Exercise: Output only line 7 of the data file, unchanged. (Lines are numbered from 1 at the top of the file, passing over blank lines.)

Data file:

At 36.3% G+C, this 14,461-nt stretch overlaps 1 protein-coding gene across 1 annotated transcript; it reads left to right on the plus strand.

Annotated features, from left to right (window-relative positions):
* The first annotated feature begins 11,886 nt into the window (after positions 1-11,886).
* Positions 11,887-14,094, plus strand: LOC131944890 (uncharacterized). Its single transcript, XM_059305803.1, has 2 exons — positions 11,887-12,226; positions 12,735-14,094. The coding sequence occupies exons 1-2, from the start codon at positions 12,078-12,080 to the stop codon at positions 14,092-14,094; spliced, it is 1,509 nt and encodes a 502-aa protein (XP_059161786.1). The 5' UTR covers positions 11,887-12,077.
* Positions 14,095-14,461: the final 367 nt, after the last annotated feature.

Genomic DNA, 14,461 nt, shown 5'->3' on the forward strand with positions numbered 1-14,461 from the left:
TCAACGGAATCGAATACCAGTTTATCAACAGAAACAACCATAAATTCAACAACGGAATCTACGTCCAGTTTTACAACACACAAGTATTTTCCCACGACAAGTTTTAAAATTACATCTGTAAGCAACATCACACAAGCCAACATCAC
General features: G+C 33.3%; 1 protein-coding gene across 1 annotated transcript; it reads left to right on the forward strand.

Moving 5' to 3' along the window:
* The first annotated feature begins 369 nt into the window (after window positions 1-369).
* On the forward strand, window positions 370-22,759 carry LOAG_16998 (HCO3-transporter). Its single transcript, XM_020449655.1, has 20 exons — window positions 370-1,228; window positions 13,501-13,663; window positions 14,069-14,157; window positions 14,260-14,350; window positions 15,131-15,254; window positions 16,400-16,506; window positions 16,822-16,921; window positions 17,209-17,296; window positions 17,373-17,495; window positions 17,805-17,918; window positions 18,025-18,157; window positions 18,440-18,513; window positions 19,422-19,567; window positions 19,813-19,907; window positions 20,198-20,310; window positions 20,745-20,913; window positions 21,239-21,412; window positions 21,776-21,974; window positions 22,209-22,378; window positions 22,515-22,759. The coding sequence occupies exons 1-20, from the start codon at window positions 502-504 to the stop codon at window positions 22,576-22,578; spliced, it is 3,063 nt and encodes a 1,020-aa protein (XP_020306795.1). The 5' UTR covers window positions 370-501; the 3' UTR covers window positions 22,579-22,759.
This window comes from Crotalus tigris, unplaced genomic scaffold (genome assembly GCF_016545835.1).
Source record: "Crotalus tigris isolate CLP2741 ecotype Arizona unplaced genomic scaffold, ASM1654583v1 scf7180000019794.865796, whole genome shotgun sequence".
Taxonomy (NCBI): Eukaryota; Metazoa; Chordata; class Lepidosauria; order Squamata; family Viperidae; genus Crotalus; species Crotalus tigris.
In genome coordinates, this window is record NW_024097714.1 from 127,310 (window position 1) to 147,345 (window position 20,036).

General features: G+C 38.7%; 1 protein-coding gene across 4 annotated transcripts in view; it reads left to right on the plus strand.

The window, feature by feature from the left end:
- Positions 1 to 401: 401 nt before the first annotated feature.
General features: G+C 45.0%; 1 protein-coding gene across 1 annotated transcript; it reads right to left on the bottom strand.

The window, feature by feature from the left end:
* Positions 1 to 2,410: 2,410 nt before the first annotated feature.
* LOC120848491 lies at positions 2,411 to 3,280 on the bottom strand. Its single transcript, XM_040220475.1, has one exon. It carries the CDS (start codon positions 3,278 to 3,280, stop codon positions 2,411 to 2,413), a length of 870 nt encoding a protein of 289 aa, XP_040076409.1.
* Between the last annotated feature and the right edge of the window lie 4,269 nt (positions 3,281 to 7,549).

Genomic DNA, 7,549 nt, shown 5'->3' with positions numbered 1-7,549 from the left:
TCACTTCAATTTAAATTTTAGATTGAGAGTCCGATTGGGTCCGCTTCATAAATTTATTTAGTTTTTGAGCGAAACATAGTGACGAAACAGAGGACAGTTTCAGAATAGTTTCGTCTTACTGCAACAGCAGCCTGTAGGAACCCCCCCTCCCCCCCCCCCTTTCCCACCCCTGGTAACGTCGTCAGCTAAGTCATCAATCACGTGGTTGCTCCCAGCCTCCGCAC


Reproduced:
TCAACGGAATCGAATACCAGTTTATCAACAGAAACAACCATAAATTCAACAACGGAATCTACGTCCAGTTTTACAACACACAAGTATTTTCCCACGACAAGTTTTAAAATTACATCTGTAAGCAACATCACACAAGCCAACATCAC